Society Notes

Rev. David Ireson, Society Trustee and Ploughboy Group Convenor, took the story of William Tyndale to Spring Harvest this year. The evangelical gathering attracts thousands of people and was held at the Butlin’s site in Minehead. David gave two presentations of the Tyndale slide show, which was received with great interest by more than 300 people. We would be very interested to hear from any Society members who are giving presentations or talks about Tyndale. All such events are of great importance to the Society’s aim to make the work of William Tyndale known and appreciated.

The Society is also considering the publication of the Tyndale slide show on CD ROM. This format would enable you to view the show on an individual computer or connect it to a projector for public presentations. More details will be available once our investigations are complete.

The Society has launched a prize for the best essay submitted to Reformation by a young scholar. We are delighted to announce further that the prize will now be sponsored by The Stationers’ and Newspaper Makers’ Company and will be known as The Stationers’ and Newspaper Makers’ Company Prize. This has been made possible through the generous interventions of Sir Edward Pickering, Bob Russell and Vernon Sullivan. The name of the first winner will be made public in the editorial to issue 6 of Reformation.

Michael Schmidt will give this year’s Hertford lecture in Oxford on 11th October 2001. Michael Schmidt is considered by many to be England’s finest living poet. He founded and organises the poetry publisher Carcanet Press. After many years of teaching English at the University of Manchester, he is now Professor of Writing at Manchester Metropolitan University. The title of his Hertford lecture is ‘Translating George Herbert’. His subject is religious language, and how the poetry of Herbert became, for a different audience in a different situation, the hymns of Wesley and Watts.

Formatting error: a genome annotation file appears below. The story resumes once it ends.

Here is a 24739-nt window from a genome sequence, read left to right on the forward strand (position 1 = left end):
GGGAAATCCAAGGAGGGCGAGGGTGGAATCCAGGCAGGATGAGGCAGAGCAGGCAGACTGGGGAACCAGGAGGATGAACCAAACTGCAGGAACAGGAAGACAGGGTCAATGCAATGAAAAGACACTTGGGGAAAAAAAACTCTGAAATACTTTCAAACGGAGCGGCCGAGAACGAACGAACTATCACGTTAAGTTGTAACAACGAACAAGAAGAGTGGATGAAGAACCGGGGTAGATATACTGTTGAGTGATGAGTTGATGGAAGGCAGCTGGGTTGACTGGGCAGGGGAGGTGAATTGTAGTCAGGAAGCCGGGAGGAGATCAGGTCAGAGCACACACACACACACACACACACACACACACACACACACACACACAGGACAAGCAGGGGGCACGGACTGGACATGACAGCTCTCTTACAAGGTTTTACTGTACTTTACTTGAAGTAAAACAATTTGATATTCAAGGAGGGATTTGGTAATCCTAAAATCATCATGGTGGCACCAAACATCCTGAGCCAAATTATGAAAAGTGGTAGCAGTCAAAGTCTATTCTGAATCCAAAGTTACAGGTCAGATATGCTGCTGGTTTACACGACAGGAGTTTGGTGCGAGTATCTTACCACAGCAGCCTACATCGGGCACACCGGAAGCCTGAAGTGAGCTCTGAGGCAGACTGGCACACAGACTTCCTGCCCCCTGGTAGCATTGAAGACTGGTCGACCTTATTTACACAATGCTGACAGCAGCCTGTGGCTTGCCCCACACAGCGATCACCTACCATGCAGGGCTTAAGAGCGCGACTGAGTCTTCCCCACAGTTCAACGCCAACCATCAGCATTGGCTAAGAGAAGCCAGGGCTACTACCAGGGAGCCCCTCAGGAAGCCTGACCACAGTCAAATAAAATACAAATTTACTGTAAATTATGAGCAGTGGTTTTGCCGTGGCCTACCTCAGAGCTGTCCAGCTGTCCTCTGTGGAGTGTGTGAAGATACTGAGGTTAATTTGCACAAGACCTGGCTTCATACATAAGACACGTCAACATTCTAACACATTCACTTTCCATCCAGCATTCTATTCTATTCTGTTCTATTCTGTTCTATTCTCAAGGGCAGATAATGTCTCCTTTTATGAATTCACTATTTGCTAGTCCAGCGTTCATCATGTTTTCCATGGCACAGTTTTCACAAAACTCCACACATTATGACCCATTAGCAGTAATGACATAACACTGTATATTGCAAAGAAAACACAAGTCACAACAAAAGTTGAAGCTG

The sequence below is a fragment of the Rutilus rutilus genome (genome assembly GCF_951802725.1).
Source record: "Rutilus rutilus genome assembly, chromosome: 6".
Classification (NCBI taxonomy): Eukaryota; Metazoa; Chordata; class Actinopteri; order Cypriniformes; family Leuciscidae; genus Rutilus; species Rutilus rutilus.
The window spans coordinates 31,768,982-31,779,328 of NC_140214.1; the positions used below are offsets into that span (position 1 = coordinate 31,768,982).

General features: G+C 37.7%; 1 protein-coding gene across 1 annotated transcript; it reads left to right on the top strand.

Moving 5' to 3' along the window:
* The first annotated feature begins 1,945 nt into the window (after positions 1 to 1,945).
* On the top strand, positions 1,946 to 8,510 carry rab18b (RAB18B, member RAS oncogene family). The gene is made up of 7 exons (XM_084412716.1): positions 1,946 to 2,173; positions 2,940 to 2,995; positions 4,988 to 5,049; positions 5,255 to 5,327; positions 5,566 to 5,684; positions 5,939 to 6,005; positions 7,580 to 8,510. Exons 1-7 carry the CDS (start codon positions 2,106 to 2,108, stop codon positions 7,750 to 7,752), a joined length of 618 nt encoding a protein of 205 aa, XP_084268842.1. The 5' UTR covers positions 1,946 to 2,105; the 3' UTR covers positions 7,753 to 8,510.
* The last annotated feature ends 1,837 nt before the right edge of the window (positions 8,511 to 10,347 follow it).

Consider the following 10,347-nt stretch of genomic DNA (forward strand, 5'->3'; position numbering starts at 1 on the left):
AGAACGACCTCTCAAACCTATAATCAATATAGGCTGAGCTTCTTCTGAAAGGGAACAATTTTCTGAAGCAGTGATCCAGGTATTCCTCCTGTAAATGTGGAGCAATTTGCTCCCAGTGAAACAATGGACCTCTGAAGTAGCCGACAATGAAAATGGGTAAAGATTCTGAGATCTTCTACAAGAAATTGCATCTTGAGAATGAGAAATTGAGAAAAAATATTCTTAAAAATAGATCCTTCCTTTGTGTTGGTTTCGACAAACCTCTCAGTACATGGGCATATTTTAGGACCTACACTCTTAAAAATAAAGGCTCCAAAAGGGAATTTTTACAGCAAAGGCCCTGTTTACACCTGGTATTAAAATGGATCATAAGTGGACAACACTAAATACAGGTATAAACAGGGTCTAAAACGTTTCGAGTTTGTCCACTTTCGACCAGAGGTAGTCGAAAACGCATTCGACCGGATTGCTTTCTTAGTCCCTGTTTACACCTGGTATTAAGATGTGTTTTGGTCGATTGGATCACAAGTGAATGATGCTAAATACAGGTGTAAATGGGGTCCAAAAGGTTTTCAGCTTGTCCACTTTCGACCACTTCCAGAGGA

Music from the Society also comes in the form of our CD called ‘A Tyndale Christmas’, which features the Service of Nine Lessons and Carols, sung by Hertford College Chapel Choir, Oxford, under the direction of Lee G. K. Dunleavy. Although William Tyndale did not live to complete his translation of the Old Testament, all but one of the traditional Nine Lessons readings can be from Tyndale (Isaiah 9 is taken from the 1611 ‘King James Version’). The CD is available now, and can be obtained from the Shop/Secretary.

We look forward to returning to Lambeth Palace on 16th October 2001, when the Right Reverend the Bishop of Rochester will give the annual Tyndale lecture on ‘Scripture and the Shaping of the Church’, and we hope that we can once again welcome many members at this wonderful location.

The Tyndale Society Conference Books for Burning? Vernacular Bibles in the 16th Century being held in Geneva, Switzerland on the weekend of 26-28 October 2001 has already attracted a great deal of interest. The speakers are Prof. David Daniell, Dr Guido Latré, Paul Rosendahl, Peter Raes, Dr Steve Sohmer and the Reverend Professor Carsten P. Thiede. Details can be found elsewhere in this Journal and by now all members should have received the full programme and registration details.

The title for next year’s Tyndale Society Conference has now been announced as The expanding Reformations: impact, iconoclasm, identity. The conference will be held in Leuven, Belgium between 30th August and 4th September 2002, and more details will be announced shortly.

Rochelle Givoni, July 2001

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